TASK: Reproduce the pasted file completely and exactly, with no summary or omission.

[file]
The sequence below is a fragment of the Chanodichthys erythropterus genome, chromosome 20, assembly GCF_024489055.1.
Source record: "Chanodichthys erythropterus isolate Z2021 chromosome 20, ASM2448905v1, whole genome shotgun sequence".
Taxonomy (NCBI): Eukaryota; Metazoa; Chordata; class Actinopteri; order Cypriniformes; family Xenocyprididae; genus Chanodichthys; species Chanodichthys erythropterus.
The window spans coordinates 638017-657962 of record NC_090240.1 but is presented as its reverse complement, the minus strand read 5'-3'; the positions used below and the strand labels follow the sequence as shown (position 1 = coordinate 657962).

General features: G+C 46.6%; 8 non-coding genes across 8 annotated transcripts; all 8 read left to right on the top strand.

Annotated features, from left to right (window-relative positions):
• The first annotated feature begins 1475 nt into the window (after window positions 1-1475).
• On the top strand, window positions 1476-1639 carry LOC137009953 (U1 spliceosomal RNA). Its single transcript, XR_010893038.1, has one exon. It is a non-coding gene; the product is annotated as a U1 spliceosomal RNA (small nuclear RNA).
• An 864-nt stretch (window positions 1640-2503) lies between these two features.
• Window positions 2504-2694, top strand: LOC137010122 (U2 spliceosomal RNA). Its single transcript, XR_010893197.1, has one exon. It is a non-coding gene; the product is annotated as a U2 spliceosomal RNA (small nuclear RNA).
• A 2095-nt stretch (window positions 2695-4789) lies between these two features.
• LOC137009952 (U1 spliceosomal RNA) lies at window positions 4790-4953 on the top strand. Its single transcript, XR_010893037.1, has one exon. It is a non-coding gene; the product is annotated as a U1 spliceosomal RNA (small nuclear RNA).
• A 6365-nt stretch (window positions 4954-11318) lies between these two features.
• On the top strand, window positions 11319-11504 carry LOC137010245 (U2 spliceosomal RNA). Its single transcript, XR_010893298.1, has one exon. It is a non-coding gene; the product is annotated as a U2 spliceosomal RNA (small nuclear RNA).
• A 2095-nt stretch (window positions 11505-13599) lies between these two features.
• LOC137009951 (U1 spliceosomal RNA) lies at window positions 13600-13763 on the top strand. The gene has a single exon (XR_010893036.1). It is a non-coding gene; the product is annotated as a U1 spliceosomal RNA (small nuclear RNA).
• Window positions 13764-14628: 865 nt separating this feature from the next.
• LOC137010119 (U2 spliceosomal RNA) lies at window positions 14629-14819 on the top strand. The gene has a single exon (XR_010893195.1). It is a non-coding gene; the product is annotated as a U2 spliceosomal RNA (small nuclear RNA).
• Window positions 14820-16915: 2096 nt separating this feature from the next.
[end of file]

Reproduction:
The sequence below is a fragment of the Chanodichthys erythropterus genome, chromosome 20, assembly GCF_024489055.1.
Source record: "Chanodichthys erythropterus isolate Z2021 chromosome 20, ASM2448905v1, whole genome shotgun sequence".
Taxonomy (NCBI): Eukaryota; Metazoa; Chordata; class Actinopteri; order Cypriniformes; family Xenocyprididae; genus Chanodichthys; species Chanodichthys erythropterus.
The window spans coordinates 638017-657962 of record NC_090240.1 but is presented as its reverse complement, the minus strand read 5'-3'; the positions used below and the strand labels follow the sequence as shown (position 1 = coordinate 657962).

General features: G+C 46.6%; 8 non-coding genes across 8 annotated transcripts; all 8 read left to right on the top strand.

Annotated features, from left to right (window-relative positions):
• The first annotated feature begins 1475 nt into the window (after window positions 1-1475).
• On the top strand, window positions 1476-1639 carry LOC137009953 (U1 spliceosomal RNA). Its single transcript, XR_010893038.1, has one exon. It is a non-coding gene; the product is annotated as a U1 spliceosomal RNA (small nuclear RNA).
• An 864-nt stretch (window positions 1640-2503) lies between these two features.
• Window positions 2504-2694, top strand: LOC137010122 (U2 spliceosomal RNA). Its single transcript, XR_010893197.1, has one exon. It is a non-coding gene; the product is annotated as a U2 spliceosomal RNA (small nuclear RNA).
• A 2095-nt stretch (window positions 2695-4789) lies between these two features.
• LOC137009952 (U1 spliceosomal RNA) lies at window positions 4790-4953 on the top strand. Its single transcript, XR_010893037.1, has one exon. It is a non-coding gene; the product is annotated as a U1 spliceosomal RNA (small nuclear RNA).
• A 6365-nt stretch (window positions 4954-11318) lies between these two features.
• On the top strand, window positions 11319-11504 carry LOC137010245 (U2 spliceosomal RNA). Its single transcript, XR_010893298.1, has one exon. It is a non-coding gene; the product is annotated as a U2 spliceosomal RNA (small nuclear RNA).
• A 2095-nt stretch (window positions 11505-13599) lies between these two features.
• LOC137009951 (U1 spliceosomal RNA) lies at window positions 13600-13763 on the top strand. The gene has a single exon (XR_010893036.1). It is a non-coding gene; the product is annotated as a U1 spliceosomal RNA (small nuclear RNA).
• Window positions 13764-14628: 865 nt separating this feature from the next.
• LOC137010119 (U2 spliceosomal RNA) lies at window positions 14629-14819 on the top strand. The gene has a single exon (XR_010893195.1). It is a non-coding gene; the product is annotated as a U2 spliceosomal RNA (small nuclear RNA).
• Window positions 14820-16915: 2096 nt separating this feature from the next.